Volume 29, Issue 4
  • ISSN: 0002-9637
  • E-ISSN: 1476-1645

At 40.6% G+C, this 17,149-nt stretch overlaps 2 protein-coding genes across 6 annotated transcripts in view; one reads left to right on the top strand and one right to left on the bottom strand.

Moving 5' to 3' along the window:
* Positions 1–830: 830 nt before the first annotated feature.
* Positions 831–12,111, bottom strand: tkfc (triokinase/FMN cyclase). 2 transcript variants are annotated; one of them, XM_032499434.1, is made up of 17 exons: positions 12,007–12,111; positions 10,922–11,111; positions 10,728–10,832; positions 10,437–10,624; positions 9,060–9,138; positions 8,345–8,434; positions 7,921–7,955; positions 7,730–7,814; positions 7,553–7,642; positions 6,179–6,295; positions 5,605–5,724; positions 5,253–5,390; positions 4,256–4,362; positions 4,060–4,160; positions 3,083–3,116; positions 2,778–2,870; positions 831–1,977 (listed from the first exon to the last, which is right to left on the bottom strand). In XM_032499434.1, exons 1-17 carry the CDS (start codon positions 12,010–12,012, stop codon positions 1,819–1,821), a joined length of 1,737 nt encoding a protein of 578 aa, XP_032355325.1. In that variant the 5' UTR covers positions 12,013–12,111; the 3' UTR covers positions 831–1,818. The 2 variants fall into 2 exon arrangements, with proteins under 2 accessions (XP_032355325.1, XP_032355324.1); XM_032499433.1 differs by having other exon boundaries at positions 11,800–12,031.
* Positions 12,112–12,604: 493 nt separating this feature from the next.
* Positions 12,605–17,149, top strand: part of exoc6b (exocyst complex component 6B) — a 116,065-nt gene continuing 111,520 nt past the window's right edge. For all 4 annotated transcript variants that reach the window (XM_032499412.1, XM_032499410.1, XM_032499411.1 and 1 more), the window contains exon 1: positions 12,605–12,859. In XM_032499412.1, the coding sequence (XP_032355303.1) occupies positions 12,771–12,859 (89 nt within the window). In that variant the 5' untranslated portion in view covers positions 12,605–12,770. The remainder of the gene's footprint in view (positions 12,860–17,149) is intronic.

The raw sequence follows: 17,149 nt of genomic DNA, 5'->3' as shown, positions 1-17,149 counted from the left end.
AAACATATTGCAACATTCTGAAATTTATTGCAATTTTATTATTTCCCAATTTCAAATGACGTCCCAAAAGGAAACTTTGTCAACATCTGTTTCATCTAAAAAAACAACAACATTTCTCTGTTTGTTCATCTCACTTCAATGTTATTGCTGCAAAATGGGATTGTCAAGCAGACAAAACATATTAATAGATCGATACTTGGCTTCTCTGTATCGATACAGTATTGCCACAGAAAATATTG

The nature of resistance to a primary infection with (Peabody strain) was studied in lethally irradiated, bone marrow- and/or thymocyte-reconstituted BALB/c mice. Mice depleted of T lymphocytes by thymectomy, lethal irradiation, and reconstitution with anti-theta serum-treated bone marrow cells developed significantly higher parasitemias than sham-thymectomized, lethally irradiated mice reconstituted with thymocytes alone. Natural resistance to could be partially restored to T lymphocyte-depleted mice by transfer of spleen cells depleted of B lymphocytes by treatment with anti-immunoglobulin serum. The greatest resistance to infection among lethally irradiated mice, however, was observed when T lymphocytes were given to mice with intact thymuses. The return of the spleen to normal size after enlargement resulting from infection with was shown to be a T cell-mediated response. Twenty days after peak parasitemia, the total cell and leucocyte numbers in the spleens of mice depleted of T lymphocytes were considerably higher than those of mice given T cells. A depression of humoral immune responsiveness to sheep red blood cells was also noted during primary infection, while cell-mediated immune responses remained near normal. Although the mechanism of parasite destruction was not determined, these results suggest that resistance to and recovery from a primary infection is modulated by T lymphocytes, and that depressed B cell function and normal T cell function are correlates of this infection.


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